Web Schedules

Fall 2024
Spring 2024
Summer 2024

One Credit Courses

Fall 2024
Spring 2024
Summer 2024

No Cost Textbook/Resources Courses

Fall 2024
Spring 2024
Summer 2024

Low Cost Textbook/Resources Courses

Fall 2024
Spring 2024
Summer 2024

Course Planning by Program


Essential Objectives

Course Syllabus

Revision Date: 15-Mar-24

Fall 2024 | CIS-2210-VO01 - Python Programming

Online Class

Online courses take place 100% online via Canvas, without required in-person or Zoom meetings.

Location: Online
Credits: 3 (45 hours)
Day/Times: Meets online
Semester Dates: 09-03-2024 to 12-16-2024
Last day to drop without a grade: 09-16-2024 - Refund Policy
Last day to withdraw (W grade): 11-04-2024 - Refund Policy
Open Seats: 2 (as of 07-13-24 2:05 PM)
To check live space availability, Search for Courses.


Brian Brumley
View Faculty Credentials
View Faculty Statement
Hiring Coordinator for this course: Deb Grant

General Education Requirements

This section meets the following CCV General Education Requirement(s) for the current catalog year:
VSCS Digital and Technical Literacy
  1. Many degree programs have specific general education recommendations. In order to avoid taking unnecessary classes, please consult with additional resources like your program evaluation, your academic program catalog year page, and your academic advisor.
  2. Courses may only be used to meet one General Education Requirement.

Course Description

This course is an introduction to programming using Python. Students explore a wide variety of Python application domains including web and network programming, game development, scientific and numerical applications, textual analysis, system administration, and software development support. Topics include fundamental programming concepts, Python syntax, the standard libraries, and object-oriented programming. Emphasis is placed on solving problems in a variety of domains using well-written Python programs. Basic algebra skills are recommended.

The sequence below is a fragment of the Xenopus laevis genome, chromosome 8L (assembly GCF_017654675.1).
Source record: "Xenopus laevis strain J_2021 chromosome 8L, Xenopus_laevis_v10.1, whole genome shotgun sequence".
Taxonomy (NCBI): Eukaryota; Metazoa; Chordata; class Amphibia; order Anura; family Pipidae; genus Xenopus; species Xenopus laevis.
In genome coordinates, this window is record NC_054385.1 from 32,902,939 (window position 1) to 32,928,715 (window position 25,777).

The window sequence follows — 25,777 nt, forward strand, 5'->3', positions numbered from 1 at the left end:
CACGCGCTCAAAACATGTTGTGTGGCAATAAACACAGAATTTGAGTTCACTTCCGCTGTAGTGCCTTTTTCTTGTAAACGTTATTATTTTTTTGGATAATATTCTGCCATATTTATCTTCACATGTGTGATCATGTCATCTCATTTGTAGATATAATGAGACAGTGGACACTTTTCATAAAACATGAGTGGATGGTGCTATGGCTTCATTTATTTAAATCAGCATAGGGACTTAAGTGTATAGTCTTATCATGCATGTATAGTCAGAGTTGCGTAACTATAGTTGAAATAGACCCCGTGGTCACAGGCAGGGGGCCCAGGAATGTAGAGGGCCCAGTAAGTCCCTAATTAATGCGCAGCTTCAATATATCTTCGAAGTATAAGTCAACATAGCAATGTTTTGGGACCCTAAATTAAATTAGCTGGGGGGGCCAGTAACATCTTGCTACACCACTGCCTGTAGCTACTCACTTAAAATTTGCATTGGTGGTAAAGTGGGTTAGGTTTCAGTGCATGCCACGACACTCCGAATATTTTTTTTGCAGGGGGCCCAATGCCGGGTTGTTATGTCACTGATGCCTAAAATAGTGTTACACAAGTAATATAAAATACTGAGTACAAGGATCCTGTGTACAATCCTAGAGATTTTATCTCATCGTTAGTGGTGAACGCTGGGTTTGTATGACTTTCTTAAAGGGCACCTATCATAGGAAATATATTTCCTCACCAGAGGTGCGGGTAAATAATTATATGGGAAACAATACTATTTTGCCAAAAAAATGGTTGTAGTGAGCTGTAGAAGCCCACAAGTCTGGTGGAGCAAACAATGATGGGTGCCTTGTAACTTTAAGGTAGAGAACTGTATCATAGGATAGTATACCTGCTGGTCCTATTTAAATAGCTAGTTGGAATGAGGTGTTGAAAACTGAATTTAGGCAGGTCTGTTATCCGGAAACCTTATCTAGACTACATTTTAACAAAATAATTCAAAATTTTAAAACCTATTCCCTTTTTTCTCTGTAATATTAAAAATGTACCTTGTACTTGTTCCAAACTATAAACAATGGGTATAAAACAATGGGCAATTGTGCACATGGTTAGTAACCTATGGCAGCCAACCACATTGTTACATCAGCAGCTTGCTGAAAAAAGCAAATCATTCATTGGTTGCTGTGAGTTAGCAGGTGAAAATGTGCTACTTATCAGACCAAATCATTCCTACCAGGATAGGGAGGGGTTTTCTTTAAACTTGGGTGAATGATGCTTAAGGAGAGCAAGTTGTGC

Essential Objectives

1. Demonstrate the use of flowcharts and pseudo-code when designing Python programs.
2. Demonstrate the use of meaningful variables and comments in Python programs.
3. Design and implement a Python program.
4. Demonstrate an understanding of basic programming constructs such as variables, branch logic, variable scope, conditional statements, and loops.
5. Recognize and correct simple programming errors in Python.
6. Describe and discuss object-oriented features of Python including classes, encapsulation, composition, and inheritance.
7. Design, code, test, and debug programs in Python to solve problems in a variety of domains.
8. Develop Python programs that use common input and output functions.
9. Develop Python programs that use lists to store, process, and sort data.
10. Develop Python programs to create, access, and update data files.
11. Demonstrate the use of a graphical user interface such as Tkinter.
12. Demonstrate an understanding of the vast array of libraries available in Python.
13. Demonstrate an awareness of potential biases in coding and develop equitable and accessible programming solutions.

Required Technology

More information on general computer and internet recommendations is available on the CCV IT Support page. https://support.ccv.edu/general/computer-recommendations/

Please see CCV's Digital Equity Statement (pg. 45) to learn more about CCV's commitment to supporting all students access the technology they need to successfully finish their courses.

Required Textbooks and Resources